The UK remains at risk of a devastating stroke crisis, according to UK health experts launching Reports published today, on World Stroke Day, by Action for Stroke Prevention (ASP), an alliance of renowned health experts and patient organisations. One of the Reports entitled, How Can We Avoid a Stroke Crisis in Europe?, highlights that the first time many people will find out they have AF is when they suffer a stroke. The major Reports call for policy makers and the medical and patient communities to collectively act to prevent strokes that strike thousands of people with atrial fibrillation (AF) each year.
“Reducing AF-related stroke will be a key component in the UK in reaching the United Nations commitment to reduce non-communicable diseases by 25% by the year 2025. We hope the UK government and Department of Health will give all initiatives that address this crisis their full backing.”
Furthermore, approximately 70% of patients with known AF who had a stroke caused by an AF-related blood clot were not receiving essential anticoagulant therapy at the time. With stretched healthcare budgets and the annual cost of stroke in Europe approximately €64 billion, more needs to be done to reduce the number of these life-destroying, costly, and yet preventable strokes.
In addition to their main Report, ASP has launched two supplementary Reports. These outline concrete action steps that can be taken at a community level to reduce the personal and economic impact of AF-related stroke.
Reducing a Preventable Burden: Effecting Change
"We need to ensure that AF is recognised as a serious risk factor for stroke in national prevention plans and that action encourages earlier diagnosis and improved awareness and prevention," said world-renowned Cardiology expert, John Camm, Professor of Clinical Cardiology at St George's University, London, UK. "Reducing AF-related stroke will be a key component in the UK in reaching the United Nations commitment to reduce non-communicable diseases by 25% by the year 2025. We hope the UK government and Department of Health will give all initiatives that address this crisis their full backing."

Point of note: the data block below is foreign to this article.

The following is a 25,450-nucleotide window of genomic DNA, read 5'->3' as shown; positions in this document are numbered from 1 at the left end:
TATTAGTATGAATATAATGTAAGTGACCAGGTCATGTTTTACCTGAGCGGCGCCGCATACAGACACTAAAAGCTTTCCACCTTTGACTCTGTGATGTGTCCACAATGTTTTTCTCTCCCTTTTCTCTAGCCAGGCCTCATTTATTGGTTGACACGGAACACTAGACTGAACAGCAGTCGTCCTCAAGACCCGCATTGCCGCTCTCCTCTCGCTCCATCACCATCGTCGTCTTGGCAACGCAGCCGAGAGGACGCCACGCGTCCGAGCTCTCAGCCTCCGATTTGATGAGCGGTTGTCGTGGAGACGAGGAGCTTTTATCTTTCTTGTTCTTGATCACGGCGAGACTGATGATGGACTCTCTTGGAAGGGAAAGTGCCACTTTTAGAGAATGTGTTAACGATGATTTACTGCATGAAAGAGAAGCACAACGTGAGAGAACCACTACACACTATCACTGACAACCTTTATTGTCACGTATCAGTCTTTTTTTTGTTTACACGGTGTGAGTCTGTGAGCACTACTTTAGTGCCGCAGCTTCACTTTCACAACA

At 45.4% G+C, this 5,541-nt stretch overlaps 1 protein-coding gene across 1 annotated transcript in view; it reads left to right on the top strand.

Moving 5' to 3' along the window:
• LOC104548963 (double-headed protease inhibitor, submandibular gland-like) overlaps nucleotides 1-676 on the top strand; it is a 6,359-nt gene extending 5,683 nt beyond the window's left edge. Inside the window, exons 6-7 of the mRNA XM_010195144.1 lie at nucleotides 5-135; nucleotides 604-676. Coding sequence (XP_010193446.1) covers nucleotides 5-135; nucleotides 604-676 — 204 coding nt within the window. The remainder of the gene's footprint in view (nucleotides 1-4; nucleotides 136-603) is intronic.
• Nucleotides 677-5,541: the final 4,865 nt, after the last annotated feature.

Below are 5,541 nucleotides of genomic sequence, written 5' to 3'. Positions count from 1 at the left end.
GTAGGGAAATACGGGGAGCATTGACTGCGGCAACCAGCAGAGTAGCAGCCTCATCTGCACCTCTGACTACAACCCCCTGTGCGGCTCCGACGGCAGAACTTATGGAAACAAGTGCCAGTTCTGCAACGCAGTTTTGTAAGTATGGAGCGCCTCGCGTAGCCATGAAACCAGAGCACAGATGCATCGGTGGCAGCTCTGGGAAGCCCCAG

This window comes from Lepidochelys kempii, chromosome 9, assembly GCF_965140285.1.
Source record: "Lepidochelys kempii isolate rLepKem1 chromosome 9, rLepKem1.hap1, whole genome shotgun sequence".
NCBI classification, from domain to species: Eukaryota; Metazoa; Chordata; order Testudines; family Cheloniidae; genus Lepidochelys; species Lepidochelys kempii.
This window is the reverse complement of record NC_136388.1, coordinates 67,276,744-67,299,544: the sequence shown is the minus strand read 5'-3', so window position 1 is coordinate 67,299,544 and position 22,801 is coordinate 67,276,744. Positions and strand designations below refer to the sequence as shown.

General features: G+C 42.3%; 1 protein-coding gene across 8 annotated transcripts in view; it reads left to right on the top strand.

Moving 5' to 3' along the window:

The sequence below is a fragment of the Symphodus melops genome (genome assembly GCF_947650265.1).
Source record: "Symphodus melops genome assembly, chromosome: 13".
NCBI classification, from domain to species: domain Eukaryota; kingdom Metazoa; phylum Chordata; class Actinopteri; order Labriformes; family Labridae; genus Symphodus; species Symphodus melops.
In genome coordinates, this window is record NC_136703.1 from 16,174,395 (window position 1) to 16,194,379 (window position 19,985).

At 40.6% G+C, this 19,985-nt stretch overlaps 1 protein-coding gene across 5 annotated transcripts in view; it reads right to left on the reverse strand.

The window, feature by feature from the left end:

The critical challenge is for key parties - healthcare professionals, policy-makers, medical societies, patient advocacy groups and industry alike - to work together to reduce the burden of AF-related stroke.
Recommendations made by the Reports include:
improving public awareness and understanding of AF and the risk of AF-related stroke
implementing effective practice standards and targets for healthcare professionals; for example, targets for AF screening
facilitating the exchange of best practice between Member States
developing strategies to support adherence to clinical guidelines and the provision of equal and adequate administration of therapy for people with AF
Cecilia Wikström, Member of European Parliament (MEP) and a co-author of the Report's foreword commented, "I support the recommendations made by Action for Stroke Prevention and believe it is important that they are addressed in stroke, cardiovascular and non-communicable disease strategies. Their implementation will contribute to the prevention of stroke in people with AF and, in turn, reduce the dramatically increasing clinical, economic and social burden of stroke in Europe. It is important that governments and healthcare policy makers take action to ensure that diagnosis and appropriate treatment are available to all European citizens."